Because the main characters in my Rashi’s Daughters trilogy are real, historical figures, the family of the great medieval Jewish scholar, my readers are both concerned and curious about what is fact and what is fiction in my novels. This important consideration leads to a basic question: what is the difference between a historian and a historical novelist? Answer: the historian must be right, but the historical novelist cannot be wrong. In other words, as long as nobody can prove the fiction author is mistaken, she can write what she likes. Legally, you cannot libel the dead.

But the novelist must have some integrity. Obviously if forks weren’t invented until the 14th century, then Rashi’s family, living in the 11th century, can’t use them. Yet because nobody knows what my heroines did for a living, I felt free to make Miriam a midwife and Rachel a clothier. After all, the majority of long-distance trade, a Jewish monopoly at this time, involved luxury woolens and silk. And there were certainly plenty of midwives in medieval France [it’s not as if I made Rashi a midwife]. The author must also be accurate about details such as what her characters eat, how they dress, where they lived. For Rashi’s household, this meant I had to know what was Jewish Law in his community and how it differed from halacha today. And since I considered my characters sophisticated enough to gossip about local court politics, I insisted on ferreting out events and scandals that actually occurred in Champagne and Paris, as well as the names of the nobles and clerics involved.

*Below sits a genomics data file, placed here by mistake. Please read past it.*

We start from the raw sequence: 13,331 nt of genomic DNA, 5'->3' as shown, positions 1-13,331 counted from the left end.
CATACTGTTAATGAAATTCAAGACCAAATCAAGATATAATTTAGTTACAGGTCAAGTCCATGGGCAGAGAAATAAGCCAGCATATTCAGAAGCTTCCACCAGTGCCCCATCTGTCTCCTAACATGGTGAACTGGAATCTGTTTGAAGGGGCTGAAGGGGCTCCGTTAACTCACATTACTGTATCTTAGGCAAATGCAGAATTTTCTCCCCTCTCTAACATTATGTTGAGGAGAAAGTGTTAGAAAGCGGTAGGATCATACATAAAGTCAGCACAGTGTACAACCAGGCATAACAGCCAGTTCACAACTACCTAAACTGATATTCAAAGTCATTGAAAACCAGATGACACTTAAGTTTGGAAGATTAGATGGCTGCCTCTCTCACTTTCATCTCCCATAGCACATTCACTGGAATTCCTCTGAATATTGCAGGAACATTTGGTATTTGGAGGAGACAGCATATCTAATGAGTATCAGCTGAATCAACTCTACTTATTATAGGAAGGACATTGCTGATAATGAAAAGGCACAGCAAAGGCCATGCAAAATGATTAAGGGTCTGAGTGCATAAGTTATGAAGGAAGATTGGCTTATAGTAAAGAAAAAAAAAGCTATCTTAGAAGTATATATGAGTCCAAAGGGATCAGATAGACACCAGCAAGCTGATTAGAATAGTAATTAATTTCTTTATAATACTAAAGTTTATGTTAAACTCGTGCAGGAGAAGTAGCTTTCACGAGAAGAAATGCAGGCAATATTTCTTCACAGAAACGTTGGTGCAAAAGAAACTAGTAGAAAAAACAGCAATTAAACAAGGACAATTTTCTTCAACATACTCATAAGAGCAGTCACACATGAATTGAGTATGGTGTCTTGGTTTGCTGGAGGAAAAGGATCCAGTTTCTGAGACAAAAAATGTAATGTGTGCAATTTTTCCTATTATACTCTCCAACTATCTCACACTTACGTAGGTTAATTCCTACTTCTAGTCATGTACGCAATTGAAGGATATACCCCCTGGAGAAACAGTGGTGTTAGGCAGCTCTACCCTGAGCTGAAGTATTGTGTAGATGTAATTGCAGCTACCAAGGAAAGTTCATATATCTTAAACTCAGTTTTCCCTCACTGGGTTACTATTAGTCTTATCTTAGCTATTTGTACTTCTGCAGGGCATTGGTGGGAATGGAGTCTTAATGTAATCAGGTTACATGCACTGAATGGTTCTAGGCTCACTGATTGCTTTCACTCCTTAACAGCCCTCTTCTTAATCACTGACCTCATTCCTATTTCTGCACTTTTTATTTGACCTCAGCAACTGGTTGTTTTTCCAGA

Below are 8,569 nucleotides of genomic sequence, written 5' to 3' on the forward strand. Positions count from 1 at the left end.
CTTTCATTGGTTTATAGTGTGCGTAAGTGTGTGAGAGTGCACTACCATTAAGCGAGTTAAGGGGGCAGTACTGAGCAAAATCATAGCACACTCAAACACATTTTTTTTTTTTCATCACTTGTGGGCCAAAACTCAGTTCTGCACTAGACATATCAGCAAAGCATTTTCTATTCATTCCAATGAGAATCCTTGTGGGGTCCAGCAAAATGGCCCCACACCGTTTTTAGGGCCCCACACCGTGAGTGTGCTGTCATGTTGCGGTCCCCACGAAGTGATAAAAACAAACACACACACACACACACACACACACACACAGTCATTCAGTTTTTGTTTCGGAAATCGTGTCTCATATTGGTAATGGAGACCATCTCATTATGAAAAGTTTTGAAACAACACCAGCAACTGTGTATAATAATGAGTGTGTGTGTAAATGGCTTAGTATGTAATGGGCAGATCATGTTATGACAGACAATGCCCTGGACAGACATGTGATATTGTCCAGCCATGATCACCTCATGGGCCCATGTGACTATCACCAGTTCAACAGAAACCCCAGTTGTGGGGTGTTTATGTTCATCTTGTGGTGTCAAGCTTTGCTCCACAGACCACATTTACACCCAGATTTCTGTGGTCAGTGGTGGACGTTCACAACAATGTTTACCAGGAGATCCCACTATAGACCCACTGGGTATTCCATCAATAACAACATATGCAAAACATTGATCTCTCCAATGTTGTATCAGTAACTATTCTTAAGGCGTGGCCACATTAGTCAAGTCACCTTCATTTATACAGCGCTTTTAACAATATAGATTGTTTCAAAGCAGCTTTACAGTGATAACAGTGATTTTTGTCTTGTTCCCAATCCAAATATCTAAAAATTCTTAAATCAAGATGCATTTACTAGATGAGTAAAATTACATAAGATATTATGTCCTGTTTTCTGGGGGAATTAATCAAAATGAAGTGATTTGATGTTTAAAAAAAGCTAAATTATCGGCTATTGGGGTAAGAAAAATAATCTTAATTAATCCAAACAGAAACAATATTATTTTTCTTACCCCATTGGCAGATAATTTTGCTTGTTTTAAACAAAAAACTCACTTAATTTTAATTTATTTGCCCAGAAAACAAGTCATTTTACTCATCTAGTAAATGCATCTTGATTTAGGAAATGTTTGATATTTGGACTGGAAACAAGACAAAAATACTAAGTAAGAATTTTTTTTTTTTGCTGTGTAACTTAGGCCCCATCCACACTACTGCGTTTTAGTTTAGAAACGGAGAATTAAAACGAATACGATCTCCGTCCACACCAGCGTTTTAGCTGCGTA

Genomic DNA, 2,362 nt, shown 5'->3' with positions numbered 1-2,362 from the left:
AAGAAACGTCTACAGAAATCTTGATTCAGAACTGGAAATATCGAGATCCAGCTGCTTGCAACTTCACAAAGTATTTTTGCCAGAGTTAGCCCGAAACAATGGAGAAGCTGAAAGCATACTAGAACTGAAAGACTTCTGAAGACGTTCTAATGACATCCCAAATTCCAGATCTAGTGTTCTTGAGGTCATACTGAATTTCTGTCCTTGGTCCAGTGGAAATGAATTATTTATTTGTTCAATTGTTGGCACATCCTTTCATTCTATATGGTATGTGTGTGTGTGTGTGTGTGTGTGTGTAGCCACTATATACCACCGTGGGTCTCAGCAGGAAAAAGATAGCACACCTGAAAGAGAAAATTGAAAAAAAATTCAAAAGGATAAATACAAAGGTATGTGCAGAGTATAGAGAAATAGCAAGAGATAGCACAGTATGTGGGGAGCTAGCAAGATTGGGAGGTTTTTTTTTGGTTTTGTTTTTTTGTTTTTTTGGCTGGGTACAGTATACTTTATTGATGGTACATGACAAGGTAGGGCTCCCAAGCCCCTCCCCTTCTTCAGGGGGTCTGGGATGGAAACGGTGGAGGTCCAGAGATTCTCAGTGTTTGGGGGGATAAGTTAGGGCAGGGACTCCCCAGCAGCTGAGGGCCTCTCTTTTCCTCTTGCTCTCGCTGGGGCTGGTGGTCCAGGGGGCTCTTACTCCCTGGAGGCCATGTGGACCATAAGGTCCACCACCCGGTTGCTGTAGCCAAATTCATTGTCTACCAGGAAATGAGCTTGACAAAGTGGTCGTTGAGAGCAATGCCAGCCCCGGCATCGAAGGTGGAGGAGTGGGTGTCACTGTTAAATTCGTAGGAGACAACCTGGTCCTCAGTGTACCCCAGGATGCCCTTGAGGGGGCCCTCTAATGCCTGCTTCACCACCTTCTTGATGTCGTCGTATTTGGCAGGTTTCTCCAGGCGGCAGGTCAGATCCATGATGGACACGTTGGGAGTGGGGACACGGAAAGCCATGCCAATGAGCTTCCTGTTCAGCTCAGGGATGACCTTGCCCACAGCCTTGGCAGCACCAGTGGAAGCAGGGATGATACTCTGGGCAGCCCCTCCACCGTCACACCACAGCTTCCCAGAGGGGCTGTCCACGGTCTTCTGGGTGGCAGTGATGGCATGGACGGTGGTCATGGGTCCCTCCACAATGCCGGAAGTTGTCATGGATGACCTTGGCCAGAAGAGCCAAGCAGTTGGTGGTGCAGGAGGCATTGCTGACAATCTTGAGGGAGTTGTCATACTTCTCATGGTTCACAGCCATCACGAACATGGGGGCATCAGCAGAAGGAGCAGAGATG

What about legends? Certainly a novelist should weave legends into the story, perhaps excepting those that have been absolutely discredited. But the details should be authentic. Not everyone agrees that Rashi was a vintner, but when I chose to give him this profession, I became an expert on medieval winemaking. One famous legend says that Rashi’s daughters were learned in a time when most women were forbidden to study the holy texts. So I created realistic scenes in which their father first began to teach them, then decide what texts they’d study and how their husbands and communities would react to this breach of custom. When I discovered a legend that Rashi’s daughters wrote his Talmud commentary on Tractate Nedarim [which is definitely not his], I couldn’t resist having them write it in the final volume of the trilogy, Book III–Rachel.